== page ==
How will Watson congregate datasets?

John McCormick writing for WSJ writes: Even so, some experts found that it can be difficult to apply AI to treating complex medical conditions. Having access to data that represents patient populations broadly has been a challenge, experts told the Journal, and gaps in knowledge about complex diseases may not be fully captured in clinical databases.Wearable … Continue reading How will Watson congregate datasets?

Meaningless “social scores”

Aren Camber writes: Many websites score us. They measure our reputation or activity. Do you want to be successful? Don’t focus on these website scores. Focus on outcomes. Social media (and other means for "karma") are only mechanisms for gamification. Long time back (2008-09), I had been working with a colleague to set up a … Continue reading Meaningless “social scores”

How to read more effectively?

Ali Abdall writes: The third level of reading is about examining the book in-depth. I’ll be honest - I’m not great at this level of reading, but I’m always trying to improve....In particular, this level requires us to actively read the book and "the more active the reading the better" (Adler). I'm a big fan of just … Continue reading How to read more effectively?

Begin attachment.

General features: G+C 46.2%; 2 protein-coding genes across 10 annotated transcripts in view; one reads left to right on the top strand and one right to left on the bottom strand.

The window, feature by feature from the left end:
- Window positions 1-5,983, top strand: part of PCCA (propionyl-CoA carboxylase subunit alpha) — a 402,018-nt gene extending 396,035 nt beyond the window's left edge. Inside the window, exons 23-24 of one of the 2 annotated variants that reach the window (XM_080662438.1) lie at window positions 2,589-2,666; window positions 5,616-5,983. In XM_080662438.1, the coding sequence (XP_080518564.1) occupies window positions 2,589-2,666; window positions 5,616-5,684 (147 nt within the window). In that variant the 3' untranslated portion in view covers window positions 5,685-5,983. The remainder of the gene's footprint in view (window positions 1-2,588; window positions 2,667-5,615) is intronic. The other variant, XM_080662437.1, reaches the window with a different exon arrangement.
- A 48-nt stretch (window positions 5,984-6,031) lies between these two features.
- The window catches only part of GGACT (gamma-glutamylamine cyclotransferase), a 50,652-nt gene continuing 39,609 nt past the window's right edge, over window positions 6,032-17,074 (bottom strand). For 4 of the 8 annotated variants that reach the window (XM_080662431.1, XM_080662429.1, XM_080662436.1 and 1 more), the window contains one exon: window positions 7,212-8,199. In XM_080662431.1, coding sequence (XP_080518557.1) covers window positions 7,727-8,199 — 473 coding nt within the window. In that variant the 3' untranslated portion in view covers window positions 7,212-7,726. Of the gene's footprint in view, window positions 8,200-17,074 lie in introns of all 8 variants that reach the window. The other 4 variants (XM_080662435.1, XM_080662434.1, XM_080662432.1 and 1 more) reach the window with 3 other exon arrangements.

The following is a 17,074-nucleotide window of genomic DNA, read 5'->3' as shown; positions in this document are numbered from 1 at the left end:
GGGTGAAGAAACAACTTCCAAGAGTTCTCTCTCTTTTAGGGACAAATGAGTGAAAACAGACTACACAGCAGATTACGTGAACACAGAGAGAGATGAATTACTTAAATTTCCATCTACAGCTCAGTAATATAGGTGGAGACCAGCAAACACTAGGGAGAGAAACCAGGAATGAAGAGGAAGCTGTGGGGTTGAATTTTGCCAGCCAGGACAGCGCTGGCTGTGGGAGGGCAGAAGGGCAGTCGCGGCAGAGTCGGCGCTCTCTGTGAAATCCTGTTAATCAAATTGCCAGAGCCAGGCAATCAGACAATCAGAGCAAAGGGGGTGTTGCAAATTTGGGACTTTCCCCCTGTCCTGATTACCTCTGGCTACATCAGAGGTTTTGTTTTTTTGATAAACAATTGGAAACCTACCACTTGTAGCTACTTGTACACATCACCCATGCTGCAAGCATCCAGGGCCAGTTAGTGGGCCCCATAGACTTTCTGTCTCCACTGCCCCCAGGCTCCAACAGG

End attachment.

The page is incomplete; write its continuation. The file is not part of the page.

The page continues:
What to choose: Boring or Exciting?

Dan McKinley writes: What counts as boring? That’s a little tricky. “Boring” should not be conflated with “bad.” There is technology out there that is both boring and bad [2]. You should not use any of that. But there are many choices of technology that are boring and good, or at least good enough. MySQL is … Continue reading What to choose: Boring or Exciting?

Mind games

Sarah Pruitt writes: In 2017, the CIA declassified some 12 million pages of records revealing previously unknown details about the program, which would eventually become known as Project Star Gate. By the time the program was shut down in 1995, psychics known as “remote viewers” had taken part in a wide array of operations, from locating hostages … Continue reading Mind games